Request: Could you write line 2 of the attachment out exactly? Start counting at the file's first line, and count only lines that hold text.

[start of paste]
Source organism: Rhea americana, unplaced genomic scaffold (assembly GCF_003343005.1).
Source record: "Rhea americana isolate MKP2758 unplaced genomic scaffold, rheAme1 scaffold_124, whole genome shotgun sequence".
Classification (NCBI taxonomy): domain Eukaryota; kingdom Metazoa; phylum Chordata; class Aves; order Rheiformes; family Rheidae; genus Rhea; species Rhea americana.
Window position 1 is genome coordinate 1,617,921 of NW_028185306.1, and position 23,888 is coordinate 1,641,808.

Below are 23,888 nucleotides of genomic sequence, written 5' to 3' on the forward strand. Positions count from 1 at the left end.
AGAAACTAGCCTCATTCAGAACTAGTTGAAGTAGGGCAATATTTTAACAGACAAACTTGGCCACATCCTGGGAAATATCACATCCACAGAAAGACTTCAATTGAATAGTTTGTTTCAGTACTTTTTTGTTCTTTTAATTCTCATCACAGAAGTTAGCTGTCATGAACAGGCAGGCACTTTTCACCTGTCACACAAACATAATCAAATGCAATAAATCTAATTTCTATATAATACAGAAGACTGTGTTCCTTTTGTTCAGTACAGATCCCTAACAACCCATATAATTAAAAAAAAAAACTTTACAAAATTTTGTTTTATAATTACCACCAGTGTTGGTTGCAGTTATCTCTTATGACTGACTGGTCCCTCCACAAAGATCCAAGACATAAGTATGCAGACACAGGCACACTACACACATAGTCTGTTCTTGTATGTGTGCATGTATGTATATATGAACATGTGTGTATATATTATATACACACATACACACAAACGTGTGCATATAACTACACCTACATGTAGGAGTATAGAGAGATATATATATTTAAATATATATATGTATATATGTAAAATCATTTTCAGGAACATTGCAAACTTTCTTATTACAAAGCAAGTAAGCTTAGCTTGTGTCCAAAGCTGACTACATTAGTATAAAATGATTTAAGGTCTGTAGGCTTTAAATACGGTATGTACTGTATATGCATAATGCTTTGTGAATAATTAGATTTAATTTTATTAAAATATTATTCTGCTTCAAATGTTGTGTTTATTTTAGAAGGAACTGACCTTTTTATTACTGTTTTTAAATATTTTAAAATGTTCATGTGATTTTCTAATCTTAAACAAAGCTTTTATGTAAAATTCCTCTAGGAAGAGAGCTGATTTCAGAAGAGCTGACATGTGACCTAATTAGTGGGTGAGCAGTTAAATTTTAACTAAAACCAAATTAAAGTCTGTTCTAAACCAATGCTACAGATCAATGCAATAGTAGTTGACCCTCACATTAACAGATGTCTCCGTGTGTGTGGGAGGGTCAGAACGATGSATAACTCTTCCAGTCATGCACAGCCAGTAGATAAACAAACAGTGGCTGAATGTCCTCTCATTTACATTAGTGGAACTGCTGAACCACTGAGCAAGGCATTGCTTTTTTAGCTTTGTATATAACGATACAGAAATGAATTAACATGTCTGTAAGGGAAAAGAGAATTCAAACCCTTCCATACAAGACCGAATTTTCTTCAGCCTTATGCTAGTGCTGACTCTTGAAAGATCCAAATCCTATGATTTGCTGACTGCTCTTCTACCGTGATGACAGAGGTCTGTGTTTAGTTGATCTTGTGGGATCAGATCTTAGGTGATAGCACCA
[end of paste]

Source record: "Rhea americana isolate MKP2758 unplaced genomic scaffold, rheAme1 scaffold_124, whole genome shotgun sequence".